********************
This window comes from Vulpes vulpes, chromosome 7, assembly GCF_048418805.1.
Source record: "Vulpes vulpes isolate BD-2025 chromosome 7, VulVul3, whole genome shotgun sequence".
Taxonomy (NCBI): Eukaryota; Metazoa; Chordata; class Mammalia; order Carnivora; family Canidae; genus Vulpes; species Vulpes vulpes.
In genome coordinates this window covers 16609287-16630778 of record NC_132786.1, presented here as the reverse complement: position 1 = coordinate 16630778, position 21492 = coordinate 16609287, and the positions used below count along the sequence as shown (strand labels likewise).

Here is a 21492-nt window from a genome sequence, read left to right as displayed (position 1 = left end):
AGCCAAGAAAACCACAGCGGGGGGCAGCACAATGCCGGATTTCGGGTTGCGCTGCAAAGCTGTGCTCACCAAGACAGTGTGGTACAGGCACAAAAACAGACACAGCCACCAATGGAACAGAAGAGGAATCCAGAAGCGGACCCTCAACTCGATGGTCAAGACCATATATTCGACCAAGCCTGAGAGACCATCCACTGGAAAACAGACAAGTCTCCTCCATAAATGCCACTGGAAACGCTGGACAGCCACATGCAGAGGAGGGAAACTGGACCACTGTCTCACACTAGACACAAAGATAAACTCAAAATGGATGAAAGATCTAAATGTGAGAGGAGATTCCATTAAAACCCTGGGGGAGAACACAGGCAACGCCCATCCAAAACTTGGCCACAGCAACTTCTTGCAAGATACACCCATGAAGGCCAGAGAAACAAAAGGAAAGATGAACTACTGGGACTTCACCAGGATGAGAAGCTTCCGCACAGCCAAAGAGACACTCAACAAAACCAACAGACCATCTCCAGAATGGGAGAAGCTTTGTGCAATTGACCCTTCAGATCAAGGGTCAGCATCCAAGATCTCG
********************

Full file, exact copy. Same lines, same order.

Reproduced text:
This window comes from Vulpes vulpes, chromosome 7, assembly GCF_048418805.1.
Source record: "Vulpes vulpes isolate BD-2025 chromosome 7, VulVul3, whole genome shotgun sequence".
Taxonomy (NCBI): Eukaryota; Metazoa; Chordata; class Mammalia; order Carnivora; family Canidae; genus Vulpes; species Vulpes vulpes.
In genome coordinates this window covers 16609287-16630778 of record NC_132786.1, presented here as the reverse complement: position 1 = coordinate 16630778, position 21492 = coordinate 16609287, and the positions used below count along the sequence as shown (strand labels likewise).

Here is a 21492-nt window from a genome sequence, read left to right as displayed (position 1 = left end):
AGCCAAGAAAACCACAGCGGGGGGCAGCACAATGCCGGATTTCGGGTTGCGCTGCAAAGCTGTGCTCACCAAGACAGTGTGGTACAGGCACAAAAACAGACACAGCCACCAATGGAACAGAAGAGGAATCCAGAAGCGGACCCTCAACTCGATGGTCAAGACCATATATTCGACCAAGCCTGAGAGACCATCCACTGGAAAACAGACAAGTCTCCTCCATAAATGCCACTGGAAACGCTGGACAGCCACATGCAGAGGAGGGAAACTGGACCACTGTCTCACACTAGACACAAAGATAAACTCAAAATGGATGAAAGATCTAAATGTGAGAGGAGATTCCATTAAAACCCTGGGGGAGAACACAGGCAACGCCCATCCAAAACTTGGCCACAGCAACTTCTTGCAAGATACACCCATGAAGGCCAGAGAAACAAAAGGAAAGATGAACTACTGGGACTTCACCAGGATGAGAAGCTTCCGCACAGCCAAAGAGACACTCAACAAAACCAACAGACCATCTCCAGAATGGGAGAAGCTTTGTGCAATTGACCCTTCAGATCAAGGGTCAGCATCCAAGATCTCG